Outside political circles and the State of Ohio the name Rob Portman will likely get you little more than a puzzled look from most folks. The reserved lawyer from Cincinnati is best known by his Bush 41 and 43 White House counterparts as a competent and unpretentious member of the team. In much of the country, even with years under his belt in both houses of Congress and two White House administrations, Portman remains largely an enigma.

In the George H.W. Bush Administration Portman served as an associate White House Counsel and Director of the White House Office of Legislative Affairs.

Portman became a member of the U.S. House in a 1993 special election representing Ohio’s second congressional district and was re-elected for three terms.

In 2005, President George W. Bush nominated Portman to be United States Trade Representative where he served until the following year when President Bush nominated him to be the Director of the Office of Management and Budget where he served until June of 2007.

Portman returned to politics in 2009 to compete for the seat vacated by Ohio Senator George Voinovich. In one of Ohio’s most lop-sided victories, Portman defeated Ohio Lieutenant Governor Lee Fisher by a margin of 57 to 39 percent, taking 82 of Ohio’s 88 counties.

Given Portman is an unknown to most voters, why is he getting the lion’s share of bets from political pundits as Mitt Romney’s choice for VP? Portman is the least likely to move voters either towards or away from Romney.

While Portman may bring a few critical Ohio votes to Romney it is unlikely to be decisive. In the areas of the state that Romney is strong he doesn’t need Portman and in the industrial Northeastern urban areas of Ohio the addition of Portman would have very little effect on the outcome. Even with the Speaker of the House John Boehner representing Ohio and a Republican governor, John Kasich, Ohio will remain a toss-up state till Election Day.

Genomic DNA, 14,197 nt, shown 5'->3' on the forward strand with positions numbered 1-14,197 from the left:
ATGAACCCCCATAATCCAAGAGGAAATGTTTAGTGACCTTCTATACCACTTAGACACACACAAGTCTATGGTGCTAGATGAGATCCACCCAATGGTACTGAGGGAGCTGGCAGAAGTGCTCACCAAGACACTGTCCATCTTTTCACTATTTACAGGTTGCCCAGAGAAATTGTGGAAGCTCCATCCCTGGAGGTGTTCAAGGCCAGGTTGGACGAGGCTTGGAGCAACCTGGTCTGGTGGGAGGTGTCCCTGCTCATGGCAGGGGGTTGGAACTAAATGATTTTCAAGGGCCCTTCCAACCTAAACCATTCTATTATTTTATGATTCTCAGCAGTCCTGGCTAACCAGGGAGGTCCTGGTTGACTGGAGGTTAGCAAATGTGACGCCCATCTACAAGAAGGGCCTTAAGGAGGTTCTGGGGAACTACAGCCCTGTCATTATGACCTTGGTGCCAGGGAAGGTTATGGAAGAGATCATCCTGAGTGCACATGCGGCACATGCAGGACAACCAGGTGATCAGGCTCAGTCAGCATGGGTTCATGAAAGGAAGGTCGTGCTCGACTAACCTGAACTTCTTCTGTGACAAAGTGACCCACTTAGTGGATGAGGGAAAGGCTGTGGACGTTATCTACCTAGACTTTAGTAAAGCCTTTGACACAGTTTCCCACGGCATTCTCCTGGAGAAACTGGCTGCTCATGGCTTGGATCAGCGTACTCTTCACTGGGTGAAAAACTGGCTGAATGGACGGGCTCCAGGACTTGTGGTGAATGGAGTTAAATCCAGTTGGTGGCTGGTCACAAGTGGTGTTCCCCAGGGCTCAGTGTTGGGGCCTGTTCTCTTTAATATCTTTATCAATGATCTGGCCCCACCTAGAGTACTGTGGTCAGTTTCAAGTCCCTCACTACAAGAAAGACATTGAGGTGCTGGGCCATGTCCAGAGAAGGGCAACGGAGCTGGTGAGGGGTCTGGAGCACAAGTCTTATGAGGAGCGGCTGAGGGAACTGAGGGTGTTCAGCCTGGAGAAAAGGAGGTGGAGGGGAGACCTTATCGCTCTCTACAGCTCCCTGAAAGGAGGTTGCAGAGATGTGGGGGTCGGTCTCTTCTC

Then what does Portman bring to a Romney ticket that makes him the odds-on favorite, if not the popular favorite? Nothing. That’s right, he brings nothing; no baggage, no controversy and a record of competence. Rob Portman is Ohio’s version of Mitt Romney; it’s a vanilla shake party and that appears to be the flavor the pundits believe can beat Obama.

From a popularity standpoint Marco Rubio would top the list, but in an election where the GOP wants the focus on Obama and not Romney Portman makes for better mood lighting.

The GOP tried a splashy crowd-pleasing VP nominee in 2008 with Sarah Palin, in an attempt to rally Conservatives and offset the Plain Jane John McCain. While Palin stirred the base many believe she might have cost McCain votes from Independents.

Another benefit of Portman is that his choice portrays confidence on Romney’s part. Choosing any of the more popular albeit controversial names would represent a swing for the bleachers and distract focus away from the president’s record: the last thing the GOP and Romney will allow to happen.

Romney could surprise us all with a choice out of left field, but the odds are slim given the tightness of the election. The Romney message is clear: portray confidence and competence in a time of turmoil; end the Obama experiment and return sanity to the White House. While Portman probably doesn’t do much to add to the Romney message, he also won’t inject any drama or provide fodder for the Obama campaign.


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